Sunday, April 24, 2005


"So far we have marked for saving out of the waste of days, half an hour at least on six mornings a week, and one hour and a half on three evenings a week.

"When you have conscientiously given seven hours and a half a week to the cultivation of your vitality for three months--then you may begin to sing louder and tell yourself what wondrous things you are capable of doing.

"Marcus Aurelius or Epictetus. Read a chapter-- and so short they are, the chapters!--in the evening and concentrate on it the next morning...I may also mention Pascal, La Bruyere, and Emerson.

"a daily, candid, honest examination of what one has recently done, and what one is about to do--of a steady looking at one's self in the face...The solitude of the evening journey home appears to me to be suitable for it.

"Imaginative poetry produces a far greater mental strain than novels.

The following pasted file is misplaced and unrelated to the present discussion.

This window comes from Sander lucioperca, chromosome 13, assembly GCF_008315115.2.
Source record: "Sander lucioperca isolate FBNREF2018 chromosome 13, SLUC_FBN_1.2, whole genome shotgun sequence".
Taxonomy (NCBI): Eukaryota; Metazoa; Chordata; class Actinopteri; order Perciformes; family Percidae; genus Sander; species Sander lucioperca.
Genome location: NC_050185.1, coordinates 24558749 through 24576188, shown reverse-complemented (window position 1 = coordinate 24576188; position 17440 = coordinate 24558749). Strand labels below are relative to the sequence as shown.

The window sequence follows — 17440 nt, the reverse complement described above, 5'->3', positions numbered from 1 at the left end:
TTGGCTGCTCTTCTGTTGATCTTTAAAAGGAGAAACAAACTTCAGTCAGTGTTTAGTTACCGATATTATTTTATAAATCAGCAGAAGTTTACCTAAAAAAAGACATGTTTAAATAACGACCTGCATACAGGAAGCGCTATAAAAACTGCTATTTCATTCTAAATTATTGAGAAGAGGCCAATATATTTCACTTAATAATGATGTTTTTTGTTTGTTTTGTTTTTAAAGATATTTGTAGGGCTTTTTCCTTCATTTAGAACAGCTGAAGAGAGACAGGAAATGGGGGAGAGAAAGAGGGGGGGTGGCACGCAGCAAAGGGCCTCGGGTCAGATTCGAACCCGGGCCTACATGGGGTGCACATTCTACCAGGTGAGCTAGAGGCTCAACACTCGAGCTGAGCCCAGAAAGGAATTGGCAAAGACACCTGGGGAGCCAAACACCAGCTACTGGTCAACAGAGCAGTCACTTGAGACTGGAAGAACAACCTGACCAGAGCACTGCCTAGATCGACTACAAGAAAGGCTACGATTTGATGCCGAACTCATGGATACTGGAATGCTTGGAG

"Choose a limited period, or a limited subject, or a single author.

"Unless you give at least forty-five minutes to careful, fatiguing reflection (it is an awful bore at first) upon what you are reading, your ninety minutes of a night are chiefly wasted.

"The first is the terrible danger of becoming that most odious and least supportable of persons--a prig...It will be found, ultimately, that in taking care of one's self one has quite all one can do

"Another danger is the danger of being tied to a programme like a slave to a chariot.


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